Book 1: Chapter 2
Now, you’re just going to have to trust me on this next part as to how I know what I know, but for the time being, just take my word on this, OK?
So after my assailant confirmed I was dead, he held his blade up, watching my crimson-grey blood cascade down the metal. “I wonder…” he brought the knife to his mouth and licked his tongue along the shank. “BLAH! PLUFF! Why, it tastes like… dusty moth balls? Baron, don’t tell me you’ve been crazy enough to experiment on yourself too?”
Yet he didn’t stick around for an answer, and I was in no condition to reply. And although the record player hadn’t been disturbed by all this commotion and was thus still playing the Jim Reeves Anthology — now softly sounding Guilty through the speakers…
[Note to Reader: This is Chapter 2 of Book 1 “The Pawns of Prophecy” – if you missed the start of the book, click here return to the main page. ]
Dufus that he was, the intruder never noticed this cruel coincidence and instead quickly began the task which he came here to do – ransacking his way through my home, he pulled down rows of dusty books from built-in shelves, broke open my dilapidated cabinets, and cleared my closets of rummage, whiskey bottles, and even my dirty laundry — looking anywhere and everywhere for but one specific treasure.
It wasn’t cash, or jewels, or anything else which held worldly value – for I had none of that and my intruder knew it.
Instead it was… something else.
(Fool! He has no idea what he’s about to do. But, whatever happens, YOU are here to witness that it wasn’t my fault, right?)
For a moment the bearded brute paused in thought as he stood among feathers still floating in the air after slashing my mattress (yeah right, like I would hide It in there?). “C’mon, I know it’s here somewhere.” And he scanned the room, until finally, “Aha — the TV!”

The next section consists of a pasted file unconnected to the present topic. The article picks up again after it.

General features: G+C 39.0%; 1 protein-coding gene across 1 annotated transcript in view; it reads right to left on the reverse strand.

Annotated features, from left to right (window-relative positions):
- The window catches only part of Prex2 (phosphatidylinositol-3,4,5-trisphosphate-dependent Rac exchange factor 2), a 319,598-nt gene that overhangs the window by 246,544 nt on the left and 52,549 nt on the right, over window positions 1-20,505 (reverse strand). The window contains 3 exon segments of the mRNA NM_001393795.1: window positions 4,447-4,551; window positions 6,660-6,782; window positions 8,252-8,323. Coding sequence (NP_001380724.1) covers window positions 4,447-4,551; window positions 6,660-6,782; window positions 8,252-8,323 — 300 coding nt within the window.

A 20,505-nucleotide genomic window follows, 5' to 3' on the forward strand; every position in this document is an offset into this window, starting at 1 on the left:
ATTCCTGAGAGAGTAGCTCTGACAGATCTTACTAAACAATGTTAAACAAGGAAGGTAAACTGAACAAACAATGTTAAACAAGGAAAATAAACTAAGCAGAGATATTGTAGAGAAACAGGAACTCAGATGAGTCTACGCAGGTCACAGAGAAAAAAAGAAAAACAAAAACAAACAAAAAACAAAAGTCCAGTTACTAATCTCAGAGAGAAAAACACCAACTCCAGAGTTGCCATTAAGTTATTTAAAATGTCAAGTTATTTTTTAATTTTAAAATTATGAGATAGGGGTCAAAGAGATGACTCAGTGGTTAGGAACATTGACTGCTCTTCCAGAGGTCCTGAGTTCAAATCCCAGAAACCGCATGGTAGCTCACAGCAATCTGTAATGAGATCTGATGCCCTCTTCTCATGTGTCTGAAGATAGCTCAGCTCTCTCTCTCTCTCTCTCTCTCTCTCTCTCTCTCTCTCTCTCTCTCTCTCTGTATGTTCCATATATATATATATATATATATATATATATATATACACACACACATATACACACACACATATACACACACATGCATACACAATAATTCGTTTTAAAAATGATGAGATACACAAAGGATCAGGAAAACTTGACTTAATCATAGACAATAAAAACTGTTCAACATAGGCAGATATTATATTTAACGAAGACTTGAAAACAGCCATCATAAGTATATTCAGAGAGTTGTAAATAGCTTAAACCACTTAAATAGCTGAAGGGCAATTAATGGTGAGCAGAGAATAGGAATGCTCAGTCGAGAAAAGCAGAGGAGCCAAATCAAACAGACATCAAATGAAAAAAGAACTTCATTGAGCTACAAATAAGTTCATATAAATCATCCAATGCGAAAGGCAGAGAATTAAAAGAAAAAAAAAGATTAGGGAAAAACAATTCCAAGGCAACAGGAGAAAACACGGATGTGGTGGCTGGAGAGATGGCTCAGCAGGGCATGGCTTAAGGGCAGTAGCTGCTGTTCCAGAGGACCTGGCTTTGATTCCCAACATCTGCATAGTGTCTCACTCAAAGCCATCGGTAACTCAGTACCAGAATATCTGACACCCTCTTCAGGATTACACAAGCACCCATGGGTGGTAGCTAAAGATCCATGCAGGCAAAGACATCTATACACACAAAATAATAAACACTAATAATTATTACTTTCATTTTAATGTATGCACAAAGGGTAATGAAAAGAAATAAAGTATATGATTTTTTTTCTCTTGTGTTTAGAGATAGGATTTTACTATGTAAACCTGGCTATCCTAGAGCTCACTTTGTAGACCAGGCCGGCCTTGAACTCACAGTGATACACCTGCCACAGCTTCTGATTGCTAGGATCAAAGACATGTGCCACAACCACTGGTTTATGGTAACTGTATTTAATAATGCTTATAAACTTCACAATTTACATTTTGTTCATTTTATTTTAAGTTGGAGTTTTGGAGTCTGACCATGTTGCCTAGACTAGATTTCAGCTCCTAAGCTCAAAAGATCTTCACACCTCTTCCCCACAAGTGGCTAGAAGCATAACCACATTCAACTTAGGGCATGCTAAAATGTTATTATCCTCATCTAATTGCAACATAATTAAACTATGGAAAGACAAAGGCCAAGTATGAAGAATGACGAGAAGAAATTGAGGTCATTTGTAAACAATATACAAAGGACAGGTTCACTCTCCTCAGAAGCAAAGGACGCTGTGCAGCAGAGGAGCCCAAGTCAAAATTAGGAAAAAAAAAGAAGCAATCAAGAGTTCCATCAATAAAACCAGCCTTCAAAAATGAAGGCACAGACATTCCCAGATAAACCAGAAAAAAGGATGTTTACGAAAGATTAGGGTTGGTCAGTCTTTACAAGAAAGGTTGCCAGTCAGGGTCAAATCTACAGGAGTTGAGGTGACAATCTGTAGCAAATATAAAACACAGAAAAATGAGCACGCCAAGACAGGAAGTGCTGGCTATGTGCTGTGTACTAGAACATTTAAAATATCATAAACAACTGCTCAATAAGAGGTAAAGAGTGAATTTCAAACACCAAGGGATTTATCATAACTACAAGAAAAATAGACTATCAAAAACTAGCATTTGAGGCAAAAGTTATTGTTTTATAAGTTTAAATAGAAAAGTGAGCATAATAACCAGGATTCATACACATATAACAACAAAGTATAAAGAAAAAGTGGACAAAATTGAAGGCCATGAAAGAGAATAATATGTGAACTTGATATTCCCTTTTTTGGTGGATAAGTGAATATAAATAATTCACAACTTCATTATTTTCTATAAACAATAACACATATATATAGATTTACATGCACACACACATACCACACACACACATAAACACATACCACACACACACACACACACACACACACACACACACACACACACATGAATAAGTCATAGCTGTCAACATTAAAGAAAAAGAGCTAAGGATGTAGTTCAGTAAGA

And in a flash, he bounded back into my living room.
I still lay motionless in an ever-growing pool of blood, yet the murderer paid me no mind as his eyes searched for something specific – for it wasn’t really the TV he was after.
When he couldn’t readily locate his desire, he took a step back behind the Laz-E-Boy and retraced the steps of his intrusion; throwing a shadow punch or two to mimic his previous assault, and then following along the path of his destruction, finally he came to, ”Yes, I’ve got it!” And he hungrily grabbed the rectangular box which the rabbit ears had previously sat upon.
“Ha, Antennae Stand my ass,” he ogled the smoke-scorched caisse as he took a seat in my chair, caressing the 10×6” black box. “So this is one of The Three, eh? Oh, my lord is going to be so happy with me — I wonder what kind of reward I’ll get?”
He scanned the sides, trying to see how to open the box. When he located the tiny s-clasp, “What the–? John, you don’t even have this locked?” And flicking off the clasp he then began to open the box “Is that any way to protect one of Jes—“
Thunder shook the house, and the temperature suddenly plummeted – surely sending chills tingling over the man’s body — yet still he looked into the box.
Color left his face and he was gripped in a cold sweat — yet still he looked into the box.
His lips began to crack from a sudden parchness and he tried licking them, but by now his tongue must have been as dry as the desert sands — yet even still he looked into the box, totally captivated by the object inside.